Most Americans want the same things; a secure economy, affordable healthcare, education, a democratic government that’s fair and representative, and a safe environment. Unfortunately, political leaders who can ensure these things are hopelessly divided. A lack of human empathy on every level is creating deep division.
Empathy has become a fault line in American culture. Politicians, the media, and citizens argue over whether we should bother understanding anyone who’s different. This has led to complete lack of bipartisan discourse and cooperative problem-solving. For instance, debates on issues like immigration or healthcare are devoid of compassion or concern of how people will be affected in the larger picture.
A study by the University of Michigan found that college students today are showing less empathy than in previous decades, a 40 percent decline. Volunteering is at its lowest rate since the Labor Department began measuring it in 2002. More than one in every five schoolchildren report being bullied. People are rude on social media, television, and the campaign trail.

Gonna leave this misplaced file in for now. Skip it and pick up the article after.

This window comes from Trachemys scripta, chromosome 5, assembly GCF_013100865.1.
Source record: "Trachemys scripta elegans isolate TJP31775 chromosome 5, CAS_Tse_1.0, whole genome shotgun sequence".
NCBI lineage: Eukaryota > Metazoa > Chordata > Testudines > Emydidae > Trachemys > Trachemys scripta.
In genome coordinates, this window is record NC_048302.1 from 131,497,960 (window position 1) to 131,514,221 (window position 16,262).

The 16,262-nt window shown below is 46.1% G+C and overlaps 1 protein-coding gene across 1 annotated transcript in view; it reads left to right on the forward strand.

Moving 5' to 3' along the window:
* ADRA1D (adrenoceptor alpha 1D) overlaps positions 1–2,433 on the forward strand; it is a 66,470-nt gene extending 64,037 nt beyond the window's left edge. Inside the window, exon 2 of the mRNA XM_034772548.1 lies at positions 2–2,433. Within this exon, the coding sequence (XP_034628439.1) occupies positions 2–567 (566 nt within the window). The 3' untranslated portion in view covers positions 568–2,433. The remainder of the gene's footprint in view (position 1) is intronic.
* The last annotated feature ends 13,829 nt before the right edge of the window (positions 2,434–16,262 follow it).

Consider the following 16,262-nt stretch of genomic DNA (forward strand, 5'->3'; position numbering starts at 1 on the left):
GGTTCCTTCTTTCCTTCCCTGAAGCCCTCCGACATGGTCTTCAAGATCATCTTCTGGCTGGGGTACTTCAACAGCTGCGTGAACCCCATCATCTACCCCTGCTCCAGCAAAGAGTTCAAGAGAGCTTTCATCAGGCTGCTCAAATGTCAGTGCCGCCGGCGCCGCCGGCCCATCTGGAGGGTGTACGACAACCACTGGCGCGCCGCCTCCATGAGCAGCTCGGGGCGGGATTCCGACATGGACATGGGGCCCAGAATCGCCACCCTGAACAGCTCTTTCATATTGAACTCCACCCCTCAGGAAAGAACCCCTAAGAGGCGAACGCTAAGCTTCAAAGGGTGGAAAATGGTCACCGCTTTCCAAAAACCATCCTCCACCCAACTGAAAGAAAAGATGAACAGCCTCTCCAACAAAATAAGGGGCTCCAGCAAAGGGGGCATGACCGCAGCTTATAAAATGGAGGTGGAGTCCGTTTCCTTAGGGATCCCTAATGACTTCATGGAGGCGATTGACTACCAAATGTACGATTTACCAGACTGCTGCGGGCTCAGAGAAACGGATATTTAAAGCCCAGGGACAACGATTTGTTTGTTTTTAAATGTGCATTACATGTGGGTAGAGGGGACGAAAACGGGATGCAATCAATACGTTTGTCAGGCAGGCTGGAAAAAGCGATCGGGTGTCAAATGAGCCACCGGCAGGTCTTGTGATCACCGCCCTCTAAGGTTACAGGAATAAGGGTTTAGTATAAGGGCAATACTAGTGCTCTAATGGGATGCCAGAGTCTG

The practice of separating children from parents at the Mexican border brought on an overwhelming display of compassion, making many wonder how it’d feel to have their child taken from them. Yet not everyone was empathetic. I heard ranchers living on border states say they felt sorry for the immigrants but didn’t want them passing through their property, cutting fences and often being found by the ranchers dehydrated and in poor health. The ranchers felt sympathy and were willing to provide water for the immigrants, but didn’t approve or understand the migrant’s plight.
It’s time to quiet the dialogue of tribalism and bipartisanship and take time to understand other mindsets and opinions. With empathy, we can join together and at least attempt to have a shared experience.